The relation calculator tool that I introduced in my last blog, is shaping up nicely. Sure, it is not all smooth sailing, but it is really starting to look like something that could be very useful indeed. Let's use a screenshot of the current version to illustrate where things are heading:
What do you see?
The main thing you'll notice is the area on the right, where you see boxes that are connected by lines. Each one of these boxes represents one simple step in the process of doing an analysis. In this case: calculating a Jaccard coefficient based on a co-word/cited reference combinations between journal papers. A nice, basic selection of such basic steps - components in the terminology of the application - is already there, though not fully implemented yet. The list of components can be extended later on using plugins. The available components are visible in the list on the top left.
Each of the components have inputs on their left and/or outputs on their right. Outputs can be connected to one or more inputs for other components, thus creating a graph. Note that no circular connections are allowed. The user can use drag & drop to put components on the screen, and to connect inputs and outputs together.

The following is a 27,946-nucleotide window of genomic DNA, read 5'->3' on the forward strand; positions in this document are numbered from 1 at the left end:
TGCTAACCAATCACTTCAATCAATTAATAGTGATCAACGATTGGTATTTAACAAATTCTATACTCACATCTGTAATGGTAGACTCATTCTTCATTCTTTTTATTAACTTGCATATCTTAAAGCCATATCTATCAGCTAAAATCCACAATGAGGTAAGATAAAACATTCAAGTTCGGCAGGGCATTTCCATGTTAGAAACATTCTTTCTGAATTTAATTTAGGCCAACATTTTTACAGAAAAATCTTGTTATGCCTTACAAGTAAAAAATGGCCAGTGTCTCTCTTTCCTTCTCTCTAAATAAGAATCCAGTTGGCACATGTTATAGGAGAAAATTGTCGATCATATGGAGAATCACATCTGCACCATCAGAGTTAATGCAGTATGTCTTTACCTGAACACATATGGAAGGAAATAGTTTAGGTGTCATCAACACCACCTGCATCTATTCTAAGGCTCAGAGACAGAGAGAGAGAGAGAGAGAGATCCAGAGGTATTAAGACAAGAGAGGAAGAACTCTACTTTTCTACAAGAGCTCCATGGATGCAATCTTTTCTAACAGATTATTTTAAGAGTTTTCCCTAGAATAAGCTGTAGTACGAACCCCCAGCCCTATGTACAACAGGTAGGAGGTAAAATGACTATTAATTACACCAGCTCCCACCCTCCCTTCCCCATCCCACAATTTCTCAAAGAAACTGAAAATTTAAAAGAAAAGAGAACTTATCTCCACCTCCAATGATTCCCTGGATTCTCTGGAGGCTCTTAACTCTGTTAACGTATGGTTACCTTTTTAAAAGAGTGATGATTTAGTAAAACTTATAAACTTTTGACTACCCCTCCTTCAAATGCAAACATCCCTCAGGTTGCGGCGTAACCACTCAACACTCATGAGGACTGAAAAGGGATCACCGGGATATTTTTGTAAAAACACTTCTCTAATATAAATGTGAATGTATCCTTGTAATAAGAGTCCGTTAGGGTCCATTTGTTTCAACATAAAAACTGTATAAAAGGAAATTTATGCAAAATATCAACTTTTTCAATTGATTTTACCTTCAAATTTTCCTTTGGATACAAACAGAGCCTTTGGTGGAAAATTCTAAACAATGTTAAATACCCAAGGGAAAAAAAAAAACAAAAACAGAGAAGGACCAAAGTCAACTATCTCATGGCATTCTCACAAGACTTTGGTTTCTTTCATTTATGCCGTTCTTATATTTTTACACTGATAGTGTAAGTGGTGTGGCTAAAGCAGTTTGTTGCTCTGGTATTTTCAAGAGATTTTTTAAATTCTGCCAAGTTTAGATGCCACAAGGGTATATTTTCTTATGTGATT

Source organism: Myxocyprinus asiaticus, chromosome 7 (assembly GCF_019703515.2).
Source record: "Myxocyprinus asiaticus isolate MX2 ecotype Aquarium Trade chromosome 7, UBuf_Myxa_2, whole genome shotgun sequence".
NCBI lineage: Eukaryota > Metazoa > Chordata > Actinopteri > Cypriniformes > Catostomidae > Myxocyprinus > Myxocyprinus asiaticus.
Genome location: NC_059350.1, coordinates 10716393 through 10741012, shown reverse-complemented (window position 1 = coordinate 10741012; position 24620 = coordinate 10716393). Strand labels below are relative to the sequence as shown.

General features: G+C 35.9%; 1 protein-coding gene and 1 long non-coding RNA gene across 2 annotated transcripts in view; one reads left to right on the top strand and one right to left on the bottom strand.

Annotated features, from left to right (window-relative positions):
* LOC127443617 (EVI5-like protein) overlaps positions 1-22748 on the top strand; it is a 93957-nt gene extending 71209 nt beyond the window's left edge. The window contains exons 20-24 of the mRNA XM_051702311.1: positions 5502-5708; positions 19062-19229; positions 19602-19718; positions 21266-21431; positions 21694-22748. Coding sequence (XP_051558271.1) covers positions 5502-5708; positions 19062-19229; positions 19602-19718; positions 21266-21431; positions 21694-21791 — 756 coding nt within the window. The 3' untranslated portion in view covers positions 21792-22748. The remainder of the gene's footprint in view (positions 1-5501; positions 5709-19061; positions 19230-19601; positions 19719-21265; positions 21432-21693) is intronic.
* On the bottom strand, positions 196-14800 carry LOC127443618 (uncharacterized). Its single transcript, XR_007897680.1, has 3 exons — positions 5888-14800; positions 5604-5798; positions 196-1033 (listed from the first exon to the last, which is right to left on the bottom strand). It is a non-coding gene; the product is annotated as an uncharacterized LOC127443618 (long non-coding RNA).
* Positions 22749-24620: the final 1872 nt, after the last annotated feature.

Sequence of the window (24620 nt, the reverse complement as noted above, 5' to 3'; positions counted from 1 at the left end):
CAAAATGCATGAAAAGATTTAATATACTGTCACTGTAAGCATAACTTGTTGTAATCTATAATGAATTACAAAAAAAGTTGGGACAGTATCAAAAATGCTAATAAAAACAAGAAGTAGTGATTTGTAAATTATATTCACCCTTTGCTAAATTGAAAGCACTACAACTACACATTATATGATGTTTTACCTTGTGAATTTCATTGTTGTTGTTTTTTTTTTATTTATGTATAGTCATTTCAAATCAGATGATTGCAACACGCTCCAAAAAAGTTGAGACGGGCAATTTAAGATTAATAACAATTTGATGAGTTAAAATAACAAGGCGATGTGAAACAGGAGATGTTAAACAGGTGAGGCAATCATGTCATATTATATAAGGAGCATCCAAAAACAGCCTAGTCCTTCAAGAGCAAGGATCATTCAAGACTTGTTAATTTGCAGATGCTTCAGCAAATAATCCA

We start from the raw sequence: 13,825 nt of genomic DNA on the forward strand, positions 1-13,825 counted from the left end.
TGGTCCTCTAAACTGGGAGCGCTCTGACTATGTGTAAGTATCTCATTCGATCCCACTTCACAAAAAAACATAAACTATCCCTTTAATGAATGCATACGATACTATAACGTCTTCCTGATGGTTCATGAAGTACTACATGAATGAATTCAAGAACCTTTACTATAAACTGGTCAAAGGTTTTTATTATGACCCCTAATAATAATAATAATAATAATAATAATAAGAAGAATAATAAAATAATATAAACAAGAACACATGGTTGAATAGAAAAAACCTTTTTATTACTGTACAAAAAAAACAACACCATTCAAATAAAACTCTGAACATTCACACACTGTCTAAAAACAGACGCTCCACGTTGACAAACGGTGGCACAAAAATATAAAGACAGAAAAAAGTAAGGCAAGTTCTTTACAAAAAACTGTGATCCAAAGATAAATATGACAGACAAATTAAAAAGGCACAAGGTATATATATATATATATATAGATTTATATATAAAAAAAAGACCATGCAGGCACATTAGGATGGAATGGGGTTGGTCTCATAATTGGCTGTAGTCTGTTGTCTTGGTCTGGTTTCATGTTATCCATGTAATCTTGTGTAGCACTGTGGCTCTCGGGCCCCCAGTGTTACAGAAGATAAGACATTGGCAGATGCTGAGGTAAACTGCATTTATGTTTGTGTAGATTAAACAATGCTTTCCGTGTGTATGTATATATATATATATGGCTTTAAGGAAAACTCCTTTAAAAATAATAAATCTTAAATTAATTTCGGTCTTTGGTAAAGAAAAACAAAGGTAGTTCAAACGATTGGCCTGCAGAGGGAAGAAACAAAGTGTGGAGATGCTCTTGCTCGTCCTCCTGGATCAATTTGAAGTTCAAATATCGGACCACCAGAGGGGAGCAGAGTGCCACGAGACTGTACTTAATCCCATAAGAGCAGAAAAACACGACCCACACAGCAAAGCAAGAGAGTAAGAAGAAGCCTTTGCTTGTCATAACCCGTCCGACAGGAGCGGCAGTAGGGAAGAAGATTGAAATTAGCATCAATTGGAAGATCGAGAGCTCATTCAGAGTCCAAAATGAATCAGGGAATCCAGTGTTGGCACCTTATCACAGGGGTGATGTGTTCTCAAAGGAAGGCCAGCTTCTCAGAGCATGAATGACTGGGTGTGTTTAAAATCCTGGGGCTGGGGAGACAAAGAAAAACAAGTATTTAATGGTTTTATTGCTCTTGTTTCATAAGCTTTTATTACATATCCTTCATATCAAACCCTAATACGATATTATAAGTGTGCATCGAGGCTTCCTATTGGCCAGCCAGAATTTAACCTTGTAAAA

So, how do these separate components become an analysis?
On the bottom left of the screen, you can see the Execution order window. Here you can see the order in which the components will be executed. This is determined by their connections, the question if they present an interface at run time, and their positions on the screen. You can open and save analysis sequences for reuse and distribution.
Once you have hooked up every component in the right order, you can run it. You will be presented with a wizard-type interface that guides you through the UI elements that each of the components presents (if any), and that present information about the progress of your analysis if there are long run times involved.